People of color also get less of a return on their home ownership investment, the Brandeis study found.

For every $1 in wealth that black homeowners accrue as a result of owning a home, white households get $1.34.

For every $1 Latinos gain, whites get $1.54.

According to the Boston Fed report, the populations facing the biggest challenges accumulating assets are also growing faster than the white population.

That means more people with few assets, and unless something changes, the gulf between haves and have-nots will only widen.

Finding a way to help communities of color improve household net worth is an urgent issue, the Boston Fed report said, and “a first-order public policy problem requiring immediate attention.”

Assets

Percent of members of each group in the Boston area that hold certain assets.

Ethnicity Checking account Savings account Stocks Retirement House Vehicle
White 91.8 73.7 39.5 56.2 79.1 83.6
US Black 73.8 55.1 9.6 21.2 33.8 50.7
Caribbean Black 82.2 74.8 8.3 21.1 48.7 84.1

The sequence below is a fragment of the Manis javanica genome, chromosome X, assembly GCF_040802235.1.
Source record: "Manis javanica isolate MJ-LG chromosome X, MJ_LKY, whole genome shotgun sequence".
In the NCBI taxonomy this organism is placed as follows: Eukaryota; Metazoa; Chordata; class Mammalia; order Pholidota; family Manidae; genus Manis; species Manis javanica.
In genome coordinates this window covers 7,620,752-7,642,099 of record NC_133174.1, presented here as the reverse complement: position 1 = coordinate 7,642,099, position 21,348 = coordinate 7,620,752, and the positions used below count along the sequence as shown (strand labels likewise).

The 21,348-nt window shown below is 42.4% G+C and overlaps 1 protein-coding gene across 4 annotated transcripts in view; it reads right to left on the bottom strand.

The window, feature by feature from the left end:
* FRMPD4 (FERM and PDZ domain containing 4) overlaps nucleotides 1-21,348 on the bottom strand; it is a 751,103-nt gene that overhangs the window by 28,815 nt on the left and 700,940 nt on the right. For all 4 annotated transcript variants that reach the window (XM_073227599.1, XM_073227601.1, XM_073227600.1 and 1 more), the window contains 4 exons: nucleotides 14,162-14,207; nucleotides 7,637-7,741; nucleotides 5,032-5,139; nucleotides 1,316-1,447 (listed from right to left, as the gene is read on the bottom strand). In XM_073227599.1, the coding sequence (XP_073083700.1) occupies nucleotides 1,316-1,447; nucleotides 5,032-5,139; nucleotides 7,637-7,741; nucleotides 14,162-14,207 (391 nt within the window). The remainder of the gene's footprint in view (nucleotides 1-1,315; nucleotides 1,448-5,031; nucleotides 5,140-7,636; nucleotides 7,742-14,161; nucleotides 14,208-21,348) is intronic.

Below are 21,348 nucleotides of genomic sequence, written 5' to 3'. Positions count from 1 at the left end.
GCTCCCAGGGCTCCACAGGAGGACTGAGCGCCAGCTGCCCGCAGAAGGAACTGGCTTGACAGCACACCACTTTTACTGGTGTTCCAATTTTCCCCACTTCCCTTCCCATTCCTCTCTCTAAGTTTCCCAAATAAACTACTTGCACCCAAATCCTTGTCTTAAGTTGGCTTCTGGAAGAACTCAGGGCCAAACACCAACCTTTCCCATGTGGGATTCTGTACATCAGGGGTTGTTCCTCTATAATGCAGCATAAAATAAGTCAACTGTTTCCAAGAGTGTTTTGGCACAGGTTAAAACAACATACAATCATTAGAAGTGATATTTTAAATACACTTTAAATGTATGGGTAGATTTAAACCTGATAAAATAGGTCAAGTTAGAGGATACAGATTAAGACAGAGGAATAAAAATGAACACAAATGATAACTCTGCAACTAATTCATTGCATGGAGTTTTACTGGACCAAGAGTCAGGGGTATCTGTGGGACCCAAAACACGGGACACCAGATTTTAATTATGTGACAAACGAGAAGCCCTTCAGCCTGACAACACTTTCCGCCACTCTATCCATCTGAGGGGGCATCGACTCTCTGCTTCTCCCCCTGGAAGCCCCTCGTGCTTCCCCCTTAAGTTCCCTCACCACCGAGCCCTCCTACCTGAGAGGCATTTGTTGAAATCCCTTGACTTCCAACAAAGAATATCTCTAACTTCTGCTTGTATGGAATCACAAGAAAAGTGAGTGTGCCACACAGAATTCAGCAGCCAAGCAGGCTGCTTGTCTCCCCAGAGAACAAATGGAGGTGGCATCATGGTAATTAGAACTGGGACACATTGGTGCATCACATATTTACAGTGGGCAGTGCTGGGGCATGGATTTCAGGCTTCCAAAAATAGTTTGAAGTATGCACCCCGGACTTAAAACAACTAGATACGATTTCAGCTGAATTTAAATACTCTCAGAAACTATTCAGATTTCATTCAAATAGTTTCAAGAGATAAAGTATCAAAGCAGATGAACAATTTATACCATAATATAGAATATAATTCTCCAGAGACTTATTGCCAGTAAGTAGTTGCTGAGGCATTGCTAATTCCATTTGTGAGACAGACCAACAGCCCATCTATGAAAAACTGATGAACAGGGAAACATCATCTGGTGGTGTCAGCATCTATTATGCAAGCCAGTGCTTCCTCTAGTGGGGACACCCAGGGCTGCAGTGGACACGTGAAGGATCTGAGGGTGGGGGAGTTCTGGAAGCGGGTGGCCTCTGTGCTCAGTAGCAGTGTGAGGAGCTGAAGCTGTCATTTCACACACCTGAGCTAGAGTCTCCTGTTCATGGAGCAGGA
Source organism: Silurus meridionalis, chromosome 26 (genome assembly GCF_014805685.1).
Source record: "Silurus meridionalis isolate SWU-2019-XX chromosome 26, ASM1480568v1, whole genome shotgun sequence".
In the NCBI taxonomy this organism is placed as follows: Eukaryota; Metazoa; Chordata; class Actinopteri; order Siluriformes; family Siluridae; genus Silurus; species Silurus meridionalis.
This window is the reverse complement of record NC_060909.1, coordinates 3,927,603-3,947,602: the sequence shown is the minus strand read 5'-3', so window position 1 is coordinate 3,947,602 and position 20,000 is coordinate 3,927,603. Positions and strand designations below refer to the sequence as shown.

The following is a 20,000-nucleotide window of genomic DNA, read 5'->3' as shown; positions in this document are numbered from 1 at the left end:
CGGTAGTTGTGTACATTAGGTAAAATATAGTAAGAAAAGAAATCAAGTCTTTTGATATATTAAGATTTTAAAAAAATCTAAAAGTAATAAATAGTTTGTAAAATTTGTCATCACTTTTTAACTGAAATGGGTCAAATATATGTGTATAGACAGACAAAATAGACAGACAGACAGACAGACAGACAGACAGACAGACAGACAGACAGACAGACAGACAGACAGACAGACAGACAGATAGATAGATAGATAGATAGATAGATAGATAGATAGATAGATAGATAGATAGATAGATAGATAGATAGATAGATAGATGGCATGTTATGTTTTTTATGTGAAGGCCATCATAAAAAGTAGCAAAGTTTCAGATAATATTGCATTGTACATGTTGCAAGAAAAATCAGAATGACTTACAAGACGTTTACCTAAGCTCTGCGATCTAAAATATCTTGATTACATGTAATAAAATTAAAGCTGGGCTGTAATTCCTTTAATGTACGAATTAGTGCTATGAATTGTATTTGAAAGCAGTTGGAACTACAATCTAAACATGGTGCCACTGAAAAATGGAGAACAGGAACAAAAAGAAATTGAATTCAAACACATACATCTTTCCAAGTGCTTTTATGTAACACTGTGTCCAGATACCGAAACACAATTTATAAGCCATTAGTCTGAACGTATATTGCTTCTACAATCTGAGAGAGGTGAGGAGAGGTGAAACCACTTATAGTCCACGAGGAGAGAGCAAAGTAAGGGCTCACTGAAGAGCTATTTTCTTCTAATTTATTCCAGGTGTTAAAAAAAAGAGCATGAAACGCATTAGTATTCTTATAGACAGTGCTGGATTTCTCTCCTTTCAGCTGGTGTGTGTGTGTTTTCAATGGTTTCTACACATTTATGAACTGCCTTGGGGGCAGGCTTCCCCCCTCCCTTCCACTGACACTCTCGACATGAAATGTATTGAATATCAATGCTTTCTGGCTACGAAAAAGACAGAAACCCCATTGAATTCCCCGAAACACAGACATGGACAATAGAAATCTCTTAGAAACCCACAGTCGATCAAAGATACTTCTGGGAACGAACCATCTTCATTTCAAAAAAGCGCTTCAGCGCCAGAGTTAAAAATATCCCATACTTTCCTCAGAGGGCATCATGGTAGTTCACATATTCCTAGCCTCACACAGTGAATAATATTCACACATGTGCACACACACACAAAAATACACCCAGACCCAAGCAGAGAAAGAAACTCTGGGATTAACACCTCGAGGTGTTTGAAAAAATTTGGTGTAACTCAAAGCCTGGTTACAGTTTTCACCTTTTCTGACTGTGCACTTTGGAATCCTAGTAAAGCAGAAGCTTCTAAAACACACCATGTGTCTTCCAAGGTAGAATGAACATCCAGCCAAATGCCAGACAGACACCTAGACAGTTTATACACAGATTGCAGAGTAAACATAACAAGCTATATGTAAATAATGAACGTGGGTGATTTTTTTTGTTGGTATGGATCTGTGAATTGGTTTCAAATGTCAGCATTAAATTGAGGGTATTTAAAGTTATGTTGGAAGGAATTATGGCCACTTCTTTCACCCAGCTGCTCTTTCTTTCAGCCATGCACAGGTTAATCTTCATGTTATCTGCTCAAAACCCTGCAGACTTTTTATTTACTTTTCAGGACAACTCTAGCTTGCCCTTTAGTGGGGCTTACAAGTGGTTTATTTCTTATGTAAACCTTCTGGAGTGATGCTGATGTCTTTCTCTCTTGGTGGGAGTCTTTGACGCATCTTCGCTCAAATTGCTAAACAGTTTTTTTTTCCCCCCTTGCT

Cape Verdean 72.8 65.9 5.6 38.6 29.4 85.4
Puerto Rican 52.9 39.0 9.4 16.2 21.2 61.1
Dominican 61.5 37.1 6.0 7.5 17.3 69
Other Hispanic 54.0 47.6 19.4 28.1 34 77.2


Debts

Percent of members of each group in the Boston area that hold certain debts.

Ethnicity Credit card Student loan Medical debt Vehicle debt Mortgage
White 46.5 18.9 10.9 30.3 47.2
US Black 52.3 28 17.1 21.4 28.9
Caribbean Black 52.7 33.7 17.1 39.9 44.4
Cape Verdean 26.8 25.5 2 21.2 28.6
Puerto Rican 40.8 19.4 10.6 16.1 17.7
Dominican 54.8 21.1 19.8 25.8 15.1
Other Hispanic 39.6 34.4 24.1 24.1 26.7

 

DATA: Federal Reserve Bank of Boston
BENNIE DINARDO/GLOBE STAFF

About The Author

The Blackstonian Community News Service - Black Boston 411 24/7. @Blackstonian on twitter. Like our page on Facebook.

Related posts